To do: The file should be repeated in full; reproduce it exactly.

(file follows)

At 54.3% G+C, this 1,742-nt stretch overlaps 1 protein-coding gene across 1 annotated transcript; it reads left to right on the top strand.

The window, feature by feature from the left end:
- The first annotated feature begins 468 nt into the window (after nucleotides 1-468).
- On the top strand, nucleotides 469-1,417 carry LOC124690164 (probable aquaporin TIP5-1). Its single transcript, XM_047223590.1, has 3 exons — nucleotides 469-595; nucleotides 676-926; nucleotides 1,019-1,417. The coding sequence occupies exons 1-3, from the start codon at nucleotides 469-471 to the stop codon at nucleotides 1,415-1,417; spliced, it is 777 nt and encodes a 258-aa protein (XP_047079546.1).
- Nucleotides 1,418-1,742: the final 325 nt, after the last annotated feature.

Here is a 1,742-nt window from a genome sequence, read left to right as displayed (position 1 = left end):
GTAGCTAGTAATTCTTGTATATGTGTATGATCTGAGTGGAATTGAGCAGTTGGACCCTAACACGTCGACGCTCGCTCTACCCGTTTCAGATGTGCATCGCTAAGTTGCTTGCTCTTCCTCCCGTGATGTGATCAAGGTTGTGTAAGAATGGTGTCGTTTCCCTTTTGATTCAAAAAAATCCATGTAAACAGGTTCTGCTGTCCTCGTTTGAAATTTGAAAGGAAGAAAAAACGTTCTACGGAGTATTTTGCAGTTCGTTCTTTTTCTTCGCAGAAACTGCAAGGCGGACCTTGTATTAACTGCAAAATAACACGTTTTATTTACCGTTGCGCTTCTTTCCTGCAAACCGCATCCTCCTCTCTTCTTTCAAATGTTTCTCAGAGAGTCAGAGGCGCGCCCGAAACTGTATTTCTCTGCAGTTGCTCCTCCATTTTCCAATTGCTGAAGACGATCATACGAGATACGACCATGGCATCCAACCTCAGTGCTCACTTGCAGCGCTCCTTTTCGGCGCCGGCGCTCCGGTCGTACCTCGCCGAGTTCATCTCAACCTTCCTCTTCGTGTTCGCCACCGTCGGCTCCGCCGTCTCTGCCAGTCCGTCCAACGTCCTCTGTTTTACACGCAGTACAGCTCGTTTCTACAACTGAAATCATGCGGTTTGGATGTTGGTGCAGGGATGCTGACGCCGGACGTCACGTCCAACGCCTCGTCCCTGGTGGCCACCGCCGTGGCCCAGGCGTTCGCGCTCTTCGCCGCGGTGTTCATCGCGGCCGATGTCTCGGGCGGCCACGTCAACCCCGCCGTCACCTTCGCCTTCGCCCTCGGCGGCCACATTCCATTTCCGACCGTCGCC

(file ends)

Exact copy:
At 54.3% G+C, this 1,742-nt stretch overlaps 1 protein-coding gene across 1 annotated transcript; it reads left to right on the top strand.

The window, feature by feature from the left end:
- The first annotated feature begins 468 nt into the window (after nucleotides 1-468).
- On the top strand, nucleotides 469-1,417 carry LOC124690164 (probable aquaporin TIP5-1). Its single transcript, XM_047223590.1, has 3 exons — nucleotides 469-595; nucleotides 676-926; nucleotides 1,019-1,417. The coding sequence occupies exons 1-3, from the start codon at nucleotides 469-471 to the stop codon at nucleotides 1,415-1,417; spliced, it is 777 nt and encodes a 258-aa protein (XP_047079546.1).
- Nucleotides 1,418-1,742: the final 325 nt, after the last annotated feature.

Here is a 1,742-nt window from a genome sequence, read left to right as displayed (position 1 = left end):
GTAGCTAGTAATTCTTGTATATGTGTATGATCTGAGTGGAATTGAGCAGTTGGACCCTAACACGTCGACGCTCGCTCTACCCGTTTCAGATGTGCATCGCTAAGTTGCTTGCTCTTCCTCCCGTGATGTGATCAAGGTTGTGTAAGAATGGTGTCGTTTCCCTTTTGATTCAAAAAAATCCATGTAAACAGGTTCTGCTGTCCTCGTTTGAAATTTGAAAGGAAGAAAAAACGTTCTACGGAGTATTTTGCAGTTCGTTCTTTTTCTTCGCAGAAACTGCAAGGCGGACCTTGTATTAACTGCAAAATAACACGTTTTATTTACCGTTGCGCTTCTTTCCTGCAAACCGCATCCTCCTCTCTTCTTTCAAATGTTTCTCAGAGAGTCAGAGGCGCGCCCGAAACTGTATTTCTCTGCAGTTGCTCCTCCATTTTCCAATTGCTGAAGACGATCATACGAGATACGACCATGGCATCCAACCTCAGTGCTCACTTGCAGCGCTCCTTTTCGGCGCCGGCGCTCCGGTCGTACCTCGCCGAGTTCATCTCAACCTTCCTCTTCGTGTTCGCCACCGTCGGCTCCGCCGTCTCTGCCAGTCCGTCCAACGTCCTCTGTTTTACACGCAGTACAGCTCGTTTCTACAACTGAAATCATGCGGTTTGGATGTTGGTGCAGGGATGCTGACGCCGGACGTCACGTCCAACGCCTCGTCCCTGGTGGCCACCGCCGTGGCCCAGGCGTTCGCGCTCTTCGCCGCGGTGTTCATCGCGGCCGATGTCTCGGGCGGCCACGTCAACCCCGCCGTCACCTTCGCCTTCGCCCTCGGCGGCCACATTCCATTTCCGACCGTCGCC